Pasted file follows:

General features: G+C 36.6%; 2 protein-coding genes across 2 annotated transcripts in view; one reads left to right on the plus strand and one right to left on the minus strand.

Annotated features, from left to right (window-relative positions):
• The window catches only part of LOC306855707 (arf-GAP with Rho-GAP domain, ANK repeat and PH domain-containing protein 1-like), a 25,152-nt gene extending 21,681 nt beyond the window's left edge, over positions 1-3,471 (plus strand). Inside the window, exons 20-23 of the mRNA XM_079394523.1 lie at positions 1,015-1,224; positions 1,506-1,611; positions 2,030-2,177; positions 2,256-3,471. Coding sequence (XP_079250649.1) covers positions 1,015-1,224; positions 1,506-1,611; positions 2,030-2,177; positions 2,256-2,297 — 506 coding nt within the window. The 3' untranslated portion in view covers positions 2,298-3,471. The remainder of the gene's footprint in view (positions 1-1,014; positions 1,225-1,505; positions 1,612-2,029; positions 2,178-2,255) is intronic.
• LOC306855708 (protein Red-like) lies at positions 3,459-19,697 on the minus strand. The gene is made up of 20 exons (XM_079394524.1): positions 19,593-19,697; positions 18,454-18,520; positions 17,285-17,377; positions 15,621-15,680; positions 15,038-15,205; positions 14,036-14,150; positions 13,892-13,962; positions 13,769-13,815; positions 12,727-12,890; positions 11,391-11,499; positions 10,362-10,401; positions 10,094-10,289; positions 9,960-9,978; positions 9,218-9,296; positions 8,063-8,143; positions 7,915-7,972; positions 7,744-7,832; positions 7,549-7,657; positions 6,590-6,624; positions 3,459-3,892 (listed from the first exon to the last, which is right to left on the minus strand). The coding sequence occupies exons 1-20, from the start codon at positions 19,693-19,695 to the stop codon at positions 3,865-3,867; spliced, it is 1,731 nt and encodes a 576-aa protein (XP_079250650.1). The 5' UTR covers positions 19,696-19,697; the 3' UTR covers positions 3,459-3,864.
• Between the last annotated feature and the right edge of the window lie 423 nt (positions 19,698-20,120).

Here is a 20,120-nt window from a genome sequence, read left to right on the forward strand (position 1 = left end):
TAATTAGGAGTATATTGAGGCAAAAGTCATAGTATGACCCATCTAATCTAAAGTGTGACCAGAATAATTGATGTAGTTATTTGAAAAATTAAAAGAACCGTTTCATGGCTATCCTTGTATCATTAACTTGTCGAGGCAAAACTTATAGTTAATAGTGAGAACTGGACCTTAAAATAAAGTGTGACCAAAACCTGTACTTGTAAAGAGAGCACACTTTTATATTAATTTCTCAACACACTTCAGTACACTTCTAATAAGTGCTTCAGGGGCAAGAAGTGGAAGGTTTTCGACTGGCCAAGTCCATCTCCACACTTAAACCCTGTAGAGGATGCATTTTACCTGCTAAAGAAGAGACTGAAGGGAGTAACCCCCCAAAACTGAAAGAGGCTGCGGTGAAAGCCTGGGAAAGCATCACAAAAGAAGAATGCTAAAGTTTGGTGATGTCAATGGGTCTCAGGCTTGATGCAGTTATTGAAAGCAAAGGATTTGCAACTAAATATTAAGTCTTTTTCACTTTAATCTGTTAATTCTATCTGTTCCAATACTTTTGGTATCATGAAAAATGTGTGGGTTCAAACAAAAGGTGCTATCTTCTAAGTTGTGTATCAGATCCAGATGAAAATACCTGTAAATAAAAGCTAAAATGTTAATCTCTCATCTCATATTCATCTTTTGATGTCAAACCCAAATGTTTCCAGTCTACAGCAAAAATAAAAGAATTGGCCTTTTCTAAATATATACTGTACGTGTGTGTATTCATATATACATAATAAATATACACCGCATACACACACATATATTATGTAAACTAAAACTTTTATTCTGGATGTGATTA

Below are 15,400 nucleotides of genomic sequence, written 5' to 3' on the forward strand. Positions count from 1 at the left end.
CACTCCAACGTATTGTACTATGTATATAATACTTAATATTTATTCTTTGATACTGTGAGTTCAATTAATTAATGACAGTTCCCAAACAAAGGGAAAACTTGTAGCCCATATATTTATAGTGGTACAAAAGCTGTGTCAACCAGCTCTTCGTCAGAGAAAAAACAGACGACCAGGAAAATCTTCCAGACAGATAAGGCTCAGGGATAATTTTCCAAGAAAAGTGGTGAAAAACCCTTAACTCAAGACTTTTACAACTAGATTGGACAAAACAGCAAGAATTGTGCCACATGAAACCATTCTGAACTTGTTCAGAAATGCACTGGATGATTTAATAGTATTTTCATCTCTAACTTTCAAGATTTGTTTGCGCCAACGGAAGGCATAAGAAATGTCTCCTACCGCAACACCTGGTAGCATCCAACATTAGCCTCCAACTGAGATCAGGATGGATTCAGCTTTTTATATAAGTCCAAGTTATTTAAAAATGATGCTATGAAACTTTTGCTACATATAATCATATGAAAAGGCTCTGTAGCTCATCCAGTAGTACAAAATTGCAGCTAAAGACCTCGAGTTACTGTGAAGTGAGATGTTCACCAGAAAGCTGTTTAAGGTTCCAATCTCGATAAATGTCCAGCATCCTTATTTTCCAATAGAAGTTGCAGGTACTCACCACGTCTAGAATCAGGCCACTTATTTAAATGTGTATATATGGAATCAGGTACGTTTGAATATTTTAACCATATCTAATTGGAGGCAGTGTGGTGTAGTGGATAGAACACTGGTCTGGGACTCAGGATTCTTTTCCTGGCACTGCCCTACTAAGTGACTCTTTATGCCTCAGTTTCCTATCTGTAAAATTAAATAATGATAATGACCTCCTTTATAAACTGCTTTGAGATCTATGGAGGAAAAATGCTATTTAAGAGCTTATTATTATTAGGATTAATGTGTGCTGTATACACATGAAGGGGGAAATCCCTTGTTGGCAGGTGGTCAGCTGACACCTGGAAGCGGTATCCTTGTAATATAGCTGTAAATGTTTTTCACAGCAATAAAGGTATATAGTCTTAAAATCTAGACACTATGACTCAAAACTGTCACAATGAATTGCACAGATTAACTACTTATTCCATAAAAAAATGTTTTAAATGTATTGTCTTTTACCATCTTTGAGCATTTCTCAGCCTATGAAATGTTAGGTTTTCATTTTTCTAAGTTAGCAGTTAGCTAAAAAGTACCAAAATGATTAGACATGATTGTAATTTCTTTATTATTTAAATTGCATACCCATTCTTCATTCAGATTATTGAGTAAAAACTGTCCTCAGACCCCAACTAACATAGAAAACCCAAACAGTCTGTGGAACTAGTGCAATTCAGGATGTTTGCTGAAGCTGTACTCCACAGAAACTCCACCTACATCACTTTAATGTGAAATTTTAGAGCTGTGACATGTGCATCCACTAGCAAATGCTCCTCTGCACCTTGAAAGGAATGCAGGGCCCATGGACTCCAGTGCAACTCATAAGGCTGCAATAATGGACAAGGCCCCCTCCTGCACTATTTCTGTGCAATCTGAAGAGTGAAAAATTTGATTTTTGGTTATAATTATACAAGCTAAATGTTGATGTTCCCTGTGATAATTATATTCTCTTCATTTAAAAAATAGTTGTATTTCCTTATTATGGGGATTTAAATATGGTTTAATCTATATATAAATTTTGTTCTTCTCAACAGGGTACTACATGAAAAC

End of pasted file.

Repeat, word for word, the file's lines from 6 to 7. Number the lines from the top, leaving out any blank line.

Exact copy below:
Here is a 20,120-nt window from a genome sequence, read left to right on the forward strand (position 1 = left end):
TAATTAGGAGTATATTGAGGCAAAAGTCATAGTATGACCCATCTAATCTAAAGTGTGACCAGAATAATTGATGTAGTTATTTGAAAAATTAAAAGAACCGTTTCATGGCTATCCTTGTATCATTAACTTGTCGAGGCAAAACTTATAGTTAATAGTGAGAACTGGACCTTAAAATAAAGTGTGACCAAAACCTGTACTTGTAAAGAGAGCACACTTTTATATTAATTTCTCAACACACTTCAGTACACTTCTAATAAGTGCTTCAGGGGCAAGAAGTGGAAGGTTTTCGACTGGCCAAGTCCATCTCCACACTTAAACCCTGTAGAGGATGCATTTTACCTGCTAAAGAAGAGACTGAAGGGAGTAACCCCCCAAAACTGAAAGAGGCTGCGGTGAAAGCCTGGGAAAGCATCACAAAAGAAGAATGCTAAAGTTTGGTGATGTCAATGGGTCTCAGGCTTGATGCAGTTATTGAAAGCAAAGGATTTGCAACTAAATATTAAGTCTTTTTCACTTTAATCTGTTAATTCTATCTGTTCCAATACTTTTGGTATCATGAAAAATGTGTGGGTTCAAACAAAAGGTGCTATCTTCTAAGTTGTGTATCAGATCCAGATGAAAATACCTGTAAATAAAAGCTAAAATGTTAATCTCTCATCTCATATTCATCTTTTGATGTCAAACCCAAATGTTTCCAGTCTACAGCAAAAATAAAAGAATTGGCCTTTTCTAAATATATACTGTACGTGTGTGTATTCATATATACATAATAAATATACACCGCATACACACACATATATTATGTAAACTAAAACTTTTATTCTGGATGTGATTA